"Aku Masih Dara" tells the story of three friends, Aleesya, Sofea, and Hani who come from different backgrounds. All three have different interpretations of Islam based on how they were raised. Their different perceptions on religion do not interfere with their friendship until the appearance of Firdaus, Aleesya's religious cousin. After witnessing his cousin's wild lifestyle, he keeps advising Aleesya to change her lifestyle, to the point that Aleesya starts to resent him!
Review By Anne Jamaludin
'Virginity' is what our local community see as a taboo subject for it is a disgrace for young unwedded maidens to be deflowered willingly or by force. However, the current modernised world have become slightly opened to such issues especially if one were to take the statistics shared in the earlier part of this movie as more fact than purely fiction.
"Aku Masih Dara" tries to tackle such a delicate issue in an up-close yet subtle approach especially since it involves Malay, (pardon Muslim) girls living the high-life in the heart of the city where raunchy nightclubs and discos have become their haven from constricting families as well as a thirst for freedom. Drugs, one-night stands and alcohol are their escapades, a 'medicine' for their lonely souls. The three girl besties in the movie, Aleesya, Sofea and Hani (played by Norliana Shamsudin, Raja Farah and Diana Amir respectively) entrapped and lost in their darkness, showed how practical friendships are for young girls when their bond is put through a test with the appearance of Aleesya's charming (in a religious kind of a way) cousin, Firdaus (Asyraf Muslim).
Expect few sporadically funny moments involving Aleesya and her 'goody two shoes' of a cousin when the latter becomes adamant in trailing the former for an all-girls outing, causing them to cover-up their misdeeds. There are also some soulful scenes that will make the audience feel coerced to look deep inside their hearts and contemplate when they walk out of the cinema.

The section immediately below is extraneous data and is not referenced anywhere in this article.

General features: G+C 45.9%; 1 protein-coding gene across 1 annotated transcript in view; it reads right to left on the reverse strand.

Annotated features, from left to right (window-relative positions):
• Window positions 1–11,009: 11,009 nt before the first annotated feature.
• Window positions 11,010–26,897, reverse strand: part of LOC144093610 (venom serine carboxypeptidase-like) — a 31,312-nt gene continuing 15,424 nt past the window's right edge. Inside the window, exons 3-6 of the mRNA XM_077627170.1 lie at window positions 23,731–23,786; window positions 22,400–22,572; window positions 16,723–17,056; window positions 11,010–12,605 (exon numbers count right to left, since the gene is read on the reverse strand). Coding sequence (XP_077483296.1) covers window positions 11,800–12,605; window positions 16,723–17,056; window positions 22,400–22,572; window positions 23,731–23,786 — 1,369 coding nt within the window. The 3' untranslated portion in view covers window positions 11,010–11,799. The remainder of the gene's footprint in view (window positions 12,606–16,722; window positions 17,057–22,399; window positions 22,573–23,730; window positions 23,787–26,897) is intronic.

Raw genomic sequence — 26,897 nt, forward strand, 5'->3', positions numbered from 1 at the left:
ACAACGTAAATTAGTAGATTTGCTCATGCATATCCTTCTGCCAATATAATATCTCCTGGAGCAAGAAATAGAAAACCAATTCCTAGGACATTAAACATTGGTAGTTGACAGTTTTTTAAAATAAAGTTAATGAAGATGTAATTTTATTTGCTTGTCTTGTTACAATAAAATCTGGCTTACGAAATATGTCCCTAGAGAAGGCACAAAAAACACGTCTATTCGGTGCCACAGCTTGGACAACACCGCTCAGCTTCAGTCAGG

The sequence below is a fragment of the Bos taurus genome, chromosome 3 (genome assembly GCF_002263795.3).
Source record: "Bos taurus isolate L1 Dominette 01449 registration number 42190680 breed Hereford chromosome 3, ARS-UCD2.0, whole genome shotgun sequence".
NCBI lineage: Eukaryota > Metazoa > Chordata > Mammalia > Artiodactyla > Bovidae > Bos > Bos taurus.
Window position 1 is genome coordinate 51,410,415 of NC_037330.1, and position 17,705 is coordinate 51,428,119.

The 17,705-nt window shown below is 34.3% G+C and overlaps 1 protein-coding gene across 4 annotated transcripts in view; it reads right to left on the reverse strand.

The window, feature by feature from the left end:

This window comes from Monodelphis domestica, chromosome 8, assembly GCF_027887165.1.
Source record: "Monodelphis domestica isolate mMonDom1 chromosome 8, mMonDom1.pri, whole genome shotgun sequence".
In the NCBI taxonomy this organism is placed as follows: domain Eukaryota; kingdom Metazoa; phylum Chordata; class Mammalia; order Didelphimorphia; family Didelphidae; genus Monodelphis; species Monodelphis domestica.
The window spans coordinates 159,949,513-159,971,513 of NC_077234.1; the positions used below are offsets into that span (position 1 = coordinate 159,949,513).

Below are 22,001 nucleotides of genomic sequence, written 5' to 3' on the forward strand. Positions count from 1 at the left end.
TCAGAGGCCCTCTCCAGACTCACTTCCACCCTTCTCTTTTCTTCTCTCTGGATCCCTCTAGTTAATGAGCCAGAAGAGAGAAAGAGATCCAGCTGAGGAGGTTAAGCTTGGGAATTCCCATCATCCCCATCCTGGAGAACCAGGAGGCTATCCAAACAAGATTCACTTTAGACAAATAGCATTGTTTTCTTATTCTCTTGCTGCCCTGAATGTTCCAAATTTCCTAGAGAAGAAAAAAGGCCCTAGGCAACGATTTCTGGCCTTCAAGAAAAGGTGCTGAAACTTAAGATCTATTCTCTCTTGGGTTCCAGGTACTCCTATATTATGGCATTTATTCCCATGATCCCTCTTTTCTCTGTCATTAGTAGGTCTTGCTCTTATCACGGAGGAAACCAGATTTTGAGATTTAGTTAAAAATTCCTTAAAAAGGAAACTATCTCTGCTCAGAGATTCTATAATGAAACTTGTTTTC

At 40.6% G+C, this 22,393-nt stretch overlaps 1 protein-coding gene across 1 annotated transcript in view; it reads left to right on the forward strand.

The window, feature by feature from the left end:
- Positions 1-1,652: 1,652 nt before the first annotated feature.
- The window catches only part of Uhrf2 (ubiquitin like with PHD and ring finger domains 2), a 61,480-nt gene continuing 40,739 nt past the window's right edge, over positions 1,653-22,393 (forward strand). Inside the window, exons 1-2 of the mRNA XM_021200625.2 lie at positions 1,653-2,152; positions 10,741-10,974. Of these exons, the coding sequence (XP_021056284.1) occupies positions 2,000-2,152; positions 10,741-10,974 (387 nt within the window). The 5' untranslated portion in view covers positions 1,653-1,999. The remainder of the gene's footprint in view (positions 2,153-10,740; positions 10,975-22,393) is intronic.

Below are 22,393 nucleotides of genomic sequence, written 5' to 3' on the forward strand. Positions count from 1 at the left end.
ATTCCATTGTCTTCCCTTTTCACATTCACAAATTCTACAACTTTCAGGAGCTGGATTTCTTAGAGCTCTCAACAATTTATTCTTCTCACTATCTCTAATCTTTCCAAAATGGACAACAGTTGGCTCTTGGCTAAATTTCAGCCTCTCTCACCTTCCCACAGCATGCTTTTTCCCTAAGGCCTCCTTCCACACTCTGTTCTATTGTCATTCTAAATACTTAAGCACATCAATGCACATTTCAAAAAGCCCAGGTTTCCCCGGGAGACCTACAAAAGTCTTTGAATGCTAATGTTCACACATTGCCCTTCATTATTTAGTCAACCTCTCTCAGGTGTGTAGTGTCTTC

Norliana's performance as a spoilt rich man's only child is decent enough, placing her in a comfort zone but it was not enough to stand out through the cliche plot. The actresses left quite a number of vacant spaces for improvements however Raja Farah's acting became somewhat developed during her character's interactions with Firdaus, making audiences believe that the main romantic theme's spotlight focuses more on the supporting casts rather than the female lead. Farid Kamil also joined the cast as Zachery, Hani's ecstasy-dealer boyfriend who will make the audience secretly wish his character will drop dead the instant he appears. Diana Amir's acting as the promiscuous Hani passes more as a slightly irritating floozie than alluring, a setback to the actress' potentials and talents.
Overall, the movie fared better than "Syurga Cinta", proving that it was a smart move for the director to have remained light on the heavier religious themes without threading anymore sensitive lines, especially when it comes to Muslim girls' choice of wardrobe as an example. For example when Hani assured Aleesya to wear a headscarf just for the sake of covering the lovebites on her neck, claiming that most Muslim girls nowadays wears them only to cover their sinful imprints. The reviewer believes the story is too perverse for the audience's delicate yet refined taste.
Besides that, this reviewer is thankful to eye-candy Asyraf Muslim and his million-dollar smile that made it bearable to stay seated throughout the movie.
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